Get paid without being “the bad guy”
From maintaining your community’s landscaped areas to ensuring that its gym, pool, and other recreation areas meet residents’ expectations, your homeowners association has to keep track of a lot of moving parts. On top of all of this, you no doubt have to deal with delinquent homeowners who can’t be bothered to pay their association fees on time. Fortunately, you can take some steps to minimize the impact of these less-than-responsible members.
Multiple studies have supported the idea of acting quickly to recoup delinquent HOA fees. After sending a formal letter that demands payment of back dues, some of the healthiest homeowners associations in the country wait just two months to take action against delinquent members. Such “hardball” tactics can dramatically increase compliance among homeowners who aren’t affected by major financial hardships, such as job loss or a recent death in the family.
Don’t Be Afraid to Use Your Leverage
As keepers of their communities’ common areas, HOAs have tremendous leverage over delinquent homeowners. Don’t be afraid to use yours selectively. By denying delinquent members access to your community’s pool, golf course, tennis courts, or gym, you’ll send a powerful message that you aren’t willing to let their obligations slide.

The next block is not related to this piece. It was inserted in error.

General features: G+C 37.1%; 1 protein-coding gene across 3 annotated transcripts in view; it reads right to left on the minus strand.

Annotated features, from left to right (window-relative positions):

Offer Payment Assistance
If using your leverage as an HOA is the “stick” that can help you recover past-due payments, offering a payment assistance plan to struggling homeowners may be your “carrot.” For members who have been affected by job loss, downsizing, or other financial hardships, a payment plan that spreads HOA costs out over an entire year—instead of requesting payment in full by a specific date—may be useful.
Use Liens and Garnishments as a Last Resort
If softer tactics don’t work, there’s no shame in bringing legal action against delinquent homeowners. Since HOAs are spelled out in homeowners’ mortgage contracts, it’s perfectly legal to place liens on affected homes or initiate foreclosure proceedings against particularly egregious offenders. Before going this route, you’ll want to consult with an attorney.
Looking to Collect Back HOA Fees? Talk to an Experienced Indianapolis, IN, Attorney
Like any other service provider, you have significant legal rights as an HOA administrator. If you can employ the tips that we’ve outlined above, you’ll be well on your way to reducing your members’ payment backlog and shoring up the financial health of your organization. If you feel like you need more help, however, don’t hesitate to get in touch with an experienced attorney who understands the concerns of HOAs across Indiana. Call (317) 842-8283 or fill out our contact form to learn more.